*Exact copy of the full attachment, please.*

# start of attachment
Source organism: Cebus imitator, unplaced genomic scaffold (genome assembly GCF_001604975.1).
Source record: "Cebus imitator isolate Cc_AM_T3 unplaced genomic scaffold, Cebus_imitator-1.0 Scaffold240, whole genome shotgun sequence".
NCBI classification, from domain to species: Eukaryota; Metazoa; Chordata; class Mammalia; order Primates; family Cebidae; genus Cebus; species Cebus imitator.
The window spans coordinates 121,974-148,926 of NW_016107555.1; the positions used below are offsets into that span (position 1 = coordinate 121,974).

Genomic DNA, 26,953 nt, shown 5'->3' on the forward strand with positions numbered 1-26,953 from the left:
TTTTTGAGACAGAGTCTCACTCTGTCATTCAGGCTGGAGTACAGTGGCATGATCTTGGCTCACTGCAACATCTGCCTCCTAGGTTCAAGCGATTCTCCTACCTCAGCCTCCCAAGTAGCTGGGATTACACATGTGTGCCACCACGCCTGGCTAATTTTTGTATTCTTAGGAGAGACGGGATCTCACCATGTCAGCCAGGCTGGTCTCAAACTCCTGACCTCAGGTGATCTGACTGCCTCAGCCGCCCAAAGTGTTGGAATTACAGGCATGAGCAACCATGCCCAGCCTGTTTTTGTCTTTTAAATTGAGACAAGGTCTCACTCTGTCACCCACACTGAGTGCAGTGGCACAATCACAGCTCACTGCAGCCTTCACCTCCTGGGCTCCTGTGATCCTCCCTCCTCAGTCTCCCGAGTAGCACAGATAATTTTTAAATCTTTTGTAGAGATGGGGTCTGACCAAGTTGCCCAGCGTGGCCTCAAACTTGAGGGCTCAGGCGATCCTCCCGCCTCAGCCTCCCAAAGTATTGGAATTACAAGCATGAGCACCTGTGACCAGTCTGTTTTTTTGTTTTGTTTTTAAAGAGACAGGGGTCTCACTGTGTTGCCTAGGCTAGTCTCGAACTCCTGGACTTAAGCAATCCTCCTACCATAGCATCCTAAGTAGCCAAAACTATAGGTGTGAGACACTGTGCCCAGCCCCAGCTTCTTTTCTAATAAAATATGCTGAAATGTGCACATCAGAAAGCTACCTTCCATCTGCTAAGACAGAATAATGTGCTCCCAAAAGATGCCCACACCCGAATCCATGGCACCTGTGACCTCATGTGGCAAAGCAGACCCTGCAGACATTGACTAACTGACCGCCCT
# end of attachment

Source organism: Cebus imitator, unplaced genomic scaffold (genome assembly GCF_001604975.1).
Source record: "Cebus imitator isolate Cc_AM_T3 unplaced genomic scaffold, Cebus_imitator-1.0 Scaffold240, whole genome shotgun sequence".
NCBI classification, from domain to species: Eukaryota; Metazoa; Chordata; class Mammalia; order Primates; family Cebidae; genus Cebus; species Cebus imitator.
The window spans coordinates 121,974-148,926 of NW_016107555.1; the positions used below are offsets into that span (position 1 = coordinate 121,974).

Genomic DNA, 26,953 nt, shown 5'->3' on the forward strand with positions numbered 1-26,953 from the left:
TTTTTGAGACAGAGTCTCACTCTGTCATTCAGGCTGGAGTACAGTGGCATGATCTTGGCTCACTGCAACATCTGCCTCCTAGGTTCAAGCGATTCTCCTACCTCAGCCTCCCAAGTAGCTGGGATTACACATGTGTGCCACCACGCCTGGCTAATTTTTGTATTCTTAGGAGAGACGGGATCTCACCATGTCAGCCAGGCTGGTCTCAAACTCCTGACCTCAGGTGATCTGACTGCCTCAGCCGCCCAAAGTGTTGGAATTACAGGCATGAGCAACCATGCCCAGCCTGTTTTTGTCTTTTAAATTGAGACAAGGTCTCACTCTGTCACCCACACTGAGTGCAGTGGCACAATCACAGCTCACTGCAGCCTTCACCTCCTGGGCTCCTGTGATCCTCCCTCCTCAGTCTCCCGAGTAGCACAGATAATTTTTAAATCTTTTGTAGAGATGGGGTCTGACCAAGTTGCCCAGCGTGGCCTCAAACTTGAGGGCTCAGGCGATCCTCCCGCCTCAGCCTCCCAAAGTATTGGAATTACAAGCATGAGCACCTGTGACCAGTCTGTTTTTTTGTTTTGTTTTTAAAGAGACAGGGGTCTCACTGTGTTGCCTAGGCTAGTCTCGAACTCCTGGACTTAAGCAATCCTCCTACCATAGCATCCTAAGTAGCCAAAACTATAGGTGTGAGACACTGTGCCCAGCCCCAGCTTCTTTTCTAATAAAATATGCTGAAATGTGCACATCAGAAAGCTACCTTCCATCTGCTAAGACAGAATAATGTGCTCCCAAAAGATGCCCACACCCGAATCCATGGCACCTGTGACCTCATGTGGCAAAGCAGACCCTGCAGACATTGACTAACTGACCGCCCT